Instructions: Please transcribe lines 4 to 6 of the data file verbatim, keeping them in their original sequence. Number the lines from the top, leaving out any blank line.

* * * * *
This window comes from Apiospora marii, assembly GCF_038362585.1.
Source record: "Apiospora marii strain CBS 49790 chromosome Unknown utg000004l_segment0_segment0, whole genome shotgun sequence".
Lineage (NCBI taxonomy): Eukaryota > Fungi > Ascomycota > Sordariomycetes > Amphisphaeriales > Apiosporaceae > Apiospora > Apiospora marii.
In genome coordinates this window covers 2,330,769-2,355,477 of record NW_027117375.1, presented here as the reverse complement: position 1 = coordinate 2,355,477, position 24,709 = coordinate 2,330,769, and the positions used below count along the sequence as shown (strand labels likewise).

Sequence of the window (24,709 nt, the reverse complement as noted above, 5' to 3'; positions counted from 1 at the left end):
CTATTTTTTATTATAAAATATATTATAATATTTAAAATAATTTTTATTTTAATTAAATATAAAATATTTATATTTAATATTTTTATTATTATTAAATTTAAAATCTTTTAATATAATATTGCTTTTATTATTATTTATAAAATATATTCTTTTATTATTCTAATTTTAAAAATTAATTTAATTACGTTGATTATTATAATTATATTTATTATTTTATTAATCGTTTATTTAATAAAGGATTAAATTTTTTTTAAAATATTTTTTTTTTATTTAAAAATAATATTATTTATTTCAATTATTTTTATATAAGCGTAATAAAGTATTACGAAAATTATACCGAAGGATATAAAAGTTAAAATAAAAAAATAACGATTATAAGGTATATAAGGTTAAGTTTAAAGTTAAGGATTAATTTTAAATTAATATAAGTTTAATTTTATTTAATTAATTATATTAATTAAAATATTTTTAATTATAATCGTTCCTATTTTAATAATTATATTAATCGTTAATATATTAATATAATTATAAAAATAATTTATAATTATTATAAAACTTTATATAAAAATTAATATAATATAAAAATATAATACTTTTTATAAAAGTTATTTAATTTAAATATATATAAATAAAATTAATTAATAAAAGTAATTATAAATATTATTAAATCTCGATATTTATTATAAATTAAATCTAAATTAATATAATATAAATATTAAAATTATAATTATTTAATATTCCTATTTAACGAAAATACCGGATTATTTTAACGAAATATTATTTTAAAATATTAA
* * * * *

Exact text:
In genome coordinates this window covers 2,330,769-2,355,477 of record NW_027117375.1, presented here as the reverse complement: position 1 = coordinate 2,355,477, position 24,709 = coordinate 2,330,769, and the positions used below count along the sequence as shown (strand labels likewise).

Sequence of the window (24,709 nt, the reverse complement as noted above, 5' to 3'; positions counted from 1 at the left end):
CTATTTTTTATTATAAAATATATTATAATATTTAAAATAATTTTTATTTTAATTAAATATAAAATATTTATATTTAATATTTTTATTATTATTAAATTTAAAATCTTTTAATATAATATTGCTTTTATTATTATTTATAAAATATATTCTTTTATTATTCTAATTTTAAAAATTAATTTAATTACGTTGATTATTATAATTATATTTATTATTTTATTAATCGTTTATTTAATAAAGGATTAAATTTTTTTTAAAATATTTTTTTTTTATTTAAAAATAATATTATTTATTTCAATTATTTTTATATAAGCGTAATAAAGTATTACGAAAATTATACCGAAGGATATAAAAGTTAAAATAAAAAAATAACGATTATAAGGTATATAAGGTTAAGTTTAAAGTTAAGGATTAATTTTAAATTAATATAAGTTTAATTTTATTTAATTAATTATATTAATTAAAATATTTTTAATTATAATCGTTCCTATTTTAATAATTATATTAATCGTTAATATATTAATATAATTATAAAAATAATTTATAATTATTATAAAACTTTATATAAAAATTAATATAATATAAAAATATAATACTTTTTATAAAAGTTATTTAATTTAAATATATATAAATAAAATTAATTAATAAAAGTAATTATAAATATTATTAAATCTCGATATTTATTATAAATTAAATCTAAATTAATATAATATAAATATTAAAATTATAATTATTTAATATTCCTATTTAACGAAAATACCGGATTATTTTAACGAAATATTATTTTAAAATATTAA